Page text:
How Would a Buddhist Monk Solve the Classic "Trolley Problem"
A trolley is coming down the tracks. It’s going to hit five people. You’re standing on a bridge over the tracks next to a large person, whose heft could stop the trolley. Do you push the large person off the bridge to save the five people on the tracks?
Those questions are versions of a classic and infamous moral dilemma called the “trolley problem,” which is the center of Harvard professor Joshua Greene’s research. In a presentation at the Aspen Ideas Festival last week, Greene reported on his research findings, as reported by The Atlantic‘s Alexis Madrigal.
Greene has found that a large proportion of people would flip the switch in the first scenario, while most people would not push a person off the bridge in the second scenario — even though the outcomes are the same. The implications of having to push someone are just too sticky. Two groups, however, are perfectly comfortable pushing the bystander in front of the trolley: those are economists and psychopaths. For them, the trolley problem is purely a question of numbers: logically, it makes sense to sacrifice one life and save five.
Greene had a thesis student, Xin Xiang, who posed the question to Buddhist monks in Northern India. How did they respond? The majority of monks said they would push the person off the bridge.
“Their results were similar to psychopaths—clinically defined— and people with damage to a specific part of the brain called the ventral medial prefrontal cortex,” wrote Madrigal in his report.
That conclusion might seem shocking if you have an image of Buddhism as a spirituality of pacifism. In fact, in the Anguttara Nikaya, the Buddha reportedly said that it is impossible for an enlightened being to take a life.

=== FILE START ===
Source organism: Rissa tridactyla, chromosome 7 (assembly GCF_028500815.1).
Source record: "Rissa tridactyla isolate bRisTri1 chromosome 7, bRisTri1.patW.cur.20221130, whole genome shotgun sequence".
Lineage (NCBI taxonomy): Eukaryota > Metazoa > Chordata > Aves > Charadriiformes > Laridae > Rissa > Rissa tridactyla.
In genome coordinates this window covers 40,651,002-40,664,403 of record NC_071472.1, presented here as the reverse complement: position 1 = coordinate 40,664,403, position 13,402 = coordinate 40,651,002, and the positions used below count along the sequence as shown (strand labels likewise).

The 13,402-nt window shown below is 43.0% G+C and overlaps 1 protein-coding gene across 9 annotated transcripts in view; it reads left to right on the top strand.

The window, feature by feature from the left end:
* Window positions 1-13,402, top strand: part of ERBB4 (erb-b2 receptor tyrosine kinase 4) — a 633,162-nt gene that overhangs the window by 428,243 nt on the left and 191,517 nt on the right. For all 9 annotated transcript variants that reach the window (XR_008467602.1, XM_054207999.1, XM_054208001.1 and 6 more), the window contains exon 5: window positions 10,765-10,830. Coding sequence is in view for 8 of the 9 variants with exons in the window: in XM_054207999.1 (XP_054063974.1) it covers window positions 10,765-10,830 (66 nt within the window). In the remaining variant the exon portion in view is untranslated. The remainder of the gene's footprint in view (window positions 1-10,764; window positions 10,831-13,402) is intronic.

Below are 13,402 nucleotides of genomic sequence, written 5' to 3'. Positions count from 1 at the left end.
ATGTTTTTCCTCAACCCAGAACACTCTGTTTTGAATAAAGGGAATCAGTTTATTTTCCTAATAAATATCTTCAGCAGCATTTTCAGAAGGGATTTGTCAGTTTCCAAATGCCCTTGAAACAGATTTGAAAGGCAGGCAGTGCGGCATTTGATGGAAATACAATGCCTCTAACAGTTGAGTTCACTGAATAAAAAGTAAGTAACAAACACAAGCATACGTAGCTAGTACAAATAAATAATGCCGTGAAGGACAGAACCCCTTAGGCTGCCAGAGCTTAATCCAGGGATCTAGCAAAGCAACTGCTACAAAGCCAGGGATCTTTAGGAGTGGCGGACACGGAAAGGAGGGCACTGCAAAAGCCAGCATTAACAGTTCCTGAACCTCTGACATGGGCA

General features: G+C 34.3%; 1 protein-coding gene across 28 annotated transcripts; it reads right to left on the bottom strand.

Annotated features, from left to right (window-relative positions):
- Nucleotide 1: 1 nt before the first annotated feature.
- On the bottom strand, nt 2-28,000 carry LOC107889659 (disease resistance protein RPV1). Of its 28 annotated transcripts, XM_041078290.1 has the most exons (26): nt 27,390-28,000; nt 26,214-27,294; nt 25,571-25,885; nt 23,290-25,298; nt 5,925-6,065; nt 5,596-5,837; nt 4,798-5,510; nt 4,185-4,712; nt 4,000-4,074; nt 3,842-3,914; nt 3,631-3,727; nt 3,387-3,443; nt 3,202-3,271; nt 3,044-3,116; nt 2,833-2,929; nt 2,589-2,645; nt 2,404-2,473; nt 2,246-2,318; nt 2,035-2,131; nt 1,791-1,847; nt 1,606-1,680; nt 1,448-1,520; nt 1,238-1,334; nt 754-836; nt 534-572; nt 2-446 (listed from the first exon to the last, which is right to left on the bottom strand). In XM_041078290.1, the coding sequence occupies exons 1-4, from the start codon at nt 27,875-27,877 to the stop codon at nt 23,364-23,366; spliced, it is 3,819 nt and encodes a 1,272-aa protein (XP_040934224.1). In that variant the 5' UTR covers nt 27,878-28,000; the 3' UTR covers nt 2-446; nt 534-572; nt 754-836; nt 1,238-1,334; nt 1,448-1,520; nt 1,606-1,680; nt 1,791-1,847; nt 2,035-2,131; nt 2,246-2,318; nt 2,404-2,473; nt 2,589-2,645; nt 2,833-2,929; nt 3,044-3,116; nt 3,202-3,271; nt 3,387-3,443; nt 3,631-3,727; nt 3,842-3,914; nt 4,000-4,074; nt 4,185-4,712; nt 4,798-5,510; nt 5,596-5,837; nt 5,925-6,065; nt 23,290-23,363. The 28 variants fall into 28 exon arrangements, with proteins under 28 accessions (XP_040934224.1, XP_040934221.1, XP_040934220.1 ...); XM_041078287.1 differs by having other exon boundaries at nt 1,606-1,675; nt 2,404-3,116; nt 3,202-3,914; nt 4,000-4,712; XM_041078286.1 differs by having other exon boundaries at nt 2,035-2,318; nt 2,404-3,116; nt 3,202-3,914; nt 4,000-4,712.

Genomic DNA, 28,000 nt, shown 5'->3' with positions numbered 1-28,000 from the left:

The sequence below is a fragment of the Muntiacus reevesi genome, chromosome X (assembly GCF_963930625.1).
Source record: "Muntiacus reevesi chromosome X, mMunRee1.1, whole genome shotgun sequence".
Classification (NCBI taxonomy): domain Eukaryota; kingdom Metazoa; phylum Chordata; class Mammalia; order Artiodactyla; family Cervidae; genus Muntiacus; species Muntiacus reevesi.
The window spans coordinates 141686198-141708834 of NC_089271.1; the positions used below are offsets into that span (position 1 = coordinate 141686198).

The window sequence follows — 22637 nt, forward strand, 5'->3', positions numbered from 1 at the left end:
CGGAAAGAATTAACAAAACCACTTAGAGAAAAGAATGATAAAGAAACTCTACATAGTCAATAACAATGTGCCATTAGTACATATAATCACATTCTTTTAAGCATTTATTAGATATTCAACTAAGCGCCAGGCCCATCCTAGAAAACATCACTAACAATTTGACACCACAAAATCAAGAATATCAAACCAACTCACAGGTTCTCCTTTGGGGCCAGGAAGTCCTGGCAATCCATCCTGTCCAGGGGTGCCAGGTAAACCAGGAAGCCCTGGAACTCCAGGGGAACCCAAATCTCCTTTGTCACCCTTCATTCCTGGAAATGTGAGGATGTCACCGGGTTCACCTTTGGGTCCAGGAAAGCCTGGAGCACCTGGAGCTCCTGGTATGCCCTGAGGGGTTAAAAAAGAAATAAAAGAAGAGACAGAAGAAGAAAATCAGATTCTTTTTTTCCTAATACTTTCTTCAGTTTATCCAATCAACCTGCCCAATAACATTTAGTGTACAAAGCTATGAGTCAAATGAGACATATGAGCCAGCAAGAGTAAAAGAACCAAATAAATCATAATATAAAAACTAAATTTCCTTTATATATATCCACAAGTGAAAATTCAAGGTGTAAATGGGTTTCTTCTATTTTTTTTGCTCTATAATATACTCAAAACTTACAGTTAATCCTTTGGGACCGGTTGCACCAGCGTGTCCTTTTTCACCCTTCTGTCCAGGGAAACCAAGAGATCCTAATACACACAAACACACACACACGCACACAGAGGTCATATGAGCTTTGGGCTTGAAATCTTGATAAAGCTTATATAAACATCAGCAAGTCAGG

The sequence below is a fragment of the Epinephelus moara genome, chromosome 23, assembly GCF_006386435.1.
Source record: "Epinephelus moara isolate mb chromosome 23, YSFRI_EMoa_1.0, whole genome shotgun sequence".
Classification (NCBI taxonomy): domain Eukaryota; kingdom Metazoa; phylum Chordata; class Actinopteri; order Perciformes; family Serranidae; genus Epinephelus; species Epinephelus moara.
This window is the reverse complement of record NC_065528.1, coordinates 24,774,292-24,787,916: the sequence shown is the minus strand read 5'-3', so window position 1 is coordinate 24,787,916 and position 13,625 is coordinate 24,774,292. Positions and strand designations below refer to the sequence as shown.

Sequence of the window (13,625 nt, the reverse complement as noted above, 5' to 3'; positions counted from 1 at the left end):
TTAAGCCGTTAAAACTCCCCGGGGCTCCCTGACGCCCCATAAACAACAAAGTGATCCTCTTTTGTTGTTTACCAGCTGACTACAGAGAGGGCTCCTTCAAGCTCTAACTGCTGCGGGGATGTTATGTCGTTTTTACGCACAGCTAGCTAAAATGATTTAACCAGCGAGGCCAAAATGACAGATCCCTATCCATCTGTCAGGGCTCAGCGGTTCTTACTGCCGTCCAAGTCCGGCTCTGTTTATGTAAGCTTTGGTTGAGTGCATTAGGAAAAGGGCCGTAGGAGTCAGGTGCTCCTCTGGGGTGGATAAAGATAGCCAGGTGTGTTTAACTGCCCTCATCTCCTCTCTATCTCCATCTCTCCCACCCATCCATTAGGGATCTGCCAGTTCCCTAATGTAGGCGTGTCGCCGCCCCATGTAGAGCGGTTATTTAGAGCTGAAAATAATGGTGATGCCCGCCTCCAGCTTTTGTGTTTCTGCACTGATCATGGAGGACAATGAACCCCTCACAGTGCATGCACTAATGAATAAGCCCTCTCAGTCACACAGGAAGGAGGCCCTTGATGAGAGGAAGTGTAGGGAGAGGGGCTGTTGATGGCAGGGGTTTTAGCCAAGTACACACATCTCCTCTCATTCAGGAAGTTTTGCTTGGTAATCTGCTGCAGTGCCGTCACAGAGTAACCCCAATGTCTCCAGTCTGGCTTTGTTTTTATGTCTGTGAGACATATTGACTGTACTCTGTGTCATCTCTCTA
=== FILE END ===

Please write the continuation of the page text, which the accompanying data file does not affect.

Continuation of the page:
However, Greene notes an interesting difference between the logic of the monks and the economist-psychopaths. In contrast to the latter’s purely utilitarian view, the monks saw the trolley problem as a matter of compassion:
“I think the Buddhist monks were doing something very different,” Greene said, as reported in The Atlantic. “When they gave that response, they said, ‘Of course, killing somebody is a terrible thing to do, but if your intention is pure and you are really doing it for the greater good, and you’re not doing it for yourself or your family, then that could be justified.’”
In Buddhist Ethics the intention to do good and avoid harm, via action or inaction, is an act of karma. Minimizing harm via action or inaction would be good karma. Failing to minimize harm via action or inaction would be bad karma. Both intentions and outcomes are relevant in law and Buddhist concept of karma.
In law I think there are jurisdictions wherein it is murder to kill a person in defense of others rather than in self defense!
The Animals - Don't Let Me Be Misunderstood
I'm just a soul whose intentions are good! Oh Lord please don't let me be misunderstood!